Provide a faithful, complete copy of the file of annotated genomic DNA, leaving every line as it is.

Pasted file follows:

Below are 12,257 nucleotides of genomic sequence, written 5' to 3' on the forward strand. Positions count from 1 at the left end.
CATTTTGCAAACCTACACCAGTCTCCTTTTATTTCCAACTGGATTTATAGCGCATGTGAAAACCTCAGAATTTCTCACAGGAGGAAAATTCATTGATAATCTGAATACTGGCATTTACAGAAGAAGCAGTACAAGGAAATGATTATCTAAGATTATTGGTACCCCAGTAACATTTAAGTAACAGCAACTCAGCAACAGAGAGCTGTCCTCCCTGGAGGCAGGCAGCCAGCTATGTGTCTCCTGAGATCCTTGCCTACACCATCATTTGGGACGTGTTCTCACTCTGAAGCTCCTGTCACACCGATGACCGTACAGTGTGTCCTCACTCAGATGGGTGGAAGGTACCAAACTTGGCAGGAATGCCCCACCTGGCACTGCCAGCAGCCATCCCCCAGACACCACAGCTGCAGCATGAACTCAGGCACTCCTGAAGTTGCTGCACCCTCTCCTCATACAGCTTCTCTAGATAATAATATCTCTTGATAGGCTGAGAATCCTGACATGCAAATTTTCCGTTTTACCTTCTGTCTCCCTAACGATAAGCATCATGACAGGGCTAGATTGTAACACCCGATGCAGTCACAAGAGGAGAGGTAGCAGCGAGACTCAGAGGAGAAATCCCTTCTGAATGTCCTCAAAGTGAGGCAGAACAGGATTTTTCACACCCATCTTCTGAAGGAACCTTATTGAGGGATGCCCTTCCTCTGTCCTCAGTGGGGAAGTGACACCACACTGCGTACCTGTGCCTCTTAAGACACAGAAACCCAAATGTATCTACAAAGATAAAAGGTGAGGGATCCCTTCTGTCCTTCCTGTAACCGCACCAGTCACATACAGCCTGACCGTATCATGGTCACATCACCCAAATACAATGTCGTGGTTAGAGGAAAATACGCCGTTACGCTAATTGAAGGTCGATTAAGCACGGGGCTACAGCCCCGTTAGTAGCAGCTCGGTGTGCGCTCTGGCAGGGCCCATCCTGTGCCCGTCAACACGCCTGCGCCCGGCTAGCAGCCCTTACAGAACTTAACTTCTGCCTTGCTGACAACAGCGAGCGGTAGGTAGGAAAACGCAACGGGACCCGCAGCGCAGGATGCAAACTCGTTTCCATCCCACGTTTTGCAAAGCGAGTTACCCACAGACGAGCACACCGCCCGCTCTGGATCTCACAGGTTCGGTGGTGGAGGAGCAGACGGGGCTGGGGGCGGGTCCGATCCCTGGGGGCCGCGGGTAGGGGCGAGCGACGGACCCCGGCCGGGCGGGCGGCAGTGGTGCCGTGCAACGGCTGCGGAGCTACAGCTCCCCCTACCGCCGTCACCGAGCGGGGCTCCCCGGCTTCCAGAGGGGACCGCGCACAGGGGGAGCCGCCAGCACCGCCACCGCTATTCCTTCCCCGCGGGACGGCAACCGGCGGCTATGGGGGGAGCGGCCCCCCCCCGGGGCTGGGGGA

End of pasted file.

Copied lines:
Below are 12,257 nucleotides of genomic sequence, written 5' to 3' on the forward strand. Positions count from 1 at the left end.
CATTTTGCAAACCTACACCAGTCTCCTTTTATTTCCAACTGGATTTATAGCGCATGTGAAAACCTCAGAATTTCTCACAGGAGGAAAATTCATTGATAATCTGAATACTGGCATTTACAGAAGAAGCAGTACAAGGAAATGATTATCTAAGATTATTGGTACCCCAGTAACATTTAAGTAACAGCAACTCAGCAACAGAGAGCTGTCCTCCCTGGAGGCAGGCAGCCAGCTATGTGTCTCCTGAGATCCTTGCCTACACCATCATTTGGGACGTGTTCTCACTCTGAAGCTCCTGTCACACCGATGACCGTACAGTGTGTCCTCACTCAGATGGGTGGAAGGTACCAAACTTGGCAGGAATGCCCCACCTGGCACTGCCAGCAGCCATCCCCCAGACACCACAGCTGCAGCATGAACTCAGGCACTCCTGAAGTTGCTGCACCCTCTCCTCATACAGCTTCTCTAGATAATAATATCTCTTGATAGGCTGAGAATCCTGACATGCAAATTTTCCGTTTTACCTTCTGTCTCCCTAACGATAAGCATCATGACAGGGCTAGATTGTAACACCCGATGCAGTCACAAGAGGAGAGGTAGCAGCGAGACTCAGAGGAGAAATCCCTTCTGAATGTCCTCAAAGTGAGGCAGAACAGGATTTTTCACACCCATCTTCTGAAGGAACCTTATTGAGGGATGCCCTTCCTCTGTCCTCAGTGGGGAAGTGACACCACACTGCGTACCTGTGCCTCTTAAGACACAGAAACCCAAATGTATCTACAAAGATAAAAGGTGAGGGATCCCTTCTGTCCTTCCTGTAACCGCACCAGTCACATACAGCCTGACCGTATCATGGTCACATCACCCAAATACAATGTCGTGGTTAGAGGAAAATACGCCGTTACGCTAATTGAAGGTCGATTAAGCACGGGGCTACAGCCCCGTTAGTAGCAGCTCGGTGTGCGCTCTGGCAGGGCCCATCCTGTGCCCGTCAACACGCCTGCGCCCGGCTAGCAGCCCTTACAGAACTTAACTTCTGCCTTGCTGACAACAGCGAGCGGTAGGTAGGAAAACGCAACGGGACCCGCAGCGCAGGATGCAAACTCGTTTCCATCCCACGTTTTGCAAAGCGAGTTACCCACAGACGAGCACACCGCCCGCTCTGGATCTCACAGGTTCGGTGGTGGAGGAGCAGACGGGGCTGGGGGCGGGTCCGATCCCTGGGGGCCGCGGGTAGGGGCGAGCGACGGACCCCGGCCGGGCGGGCGGCAGTGGTGCCGTGCAACGGCTGCGGAGCTACAGCTCCCCCTACCGCCGTCACCGAGCGGGGCTCCCCGGCTTCCAGAGGGGACCGCGCACAGGGGGAGCCGCCAGCACCGCCACCGCTATTCCTTCCCCGCGGGACGGCAACCGGCGGCTATGGGGGGAGCGGCCCCCCCCCGGGGCTGGGGGA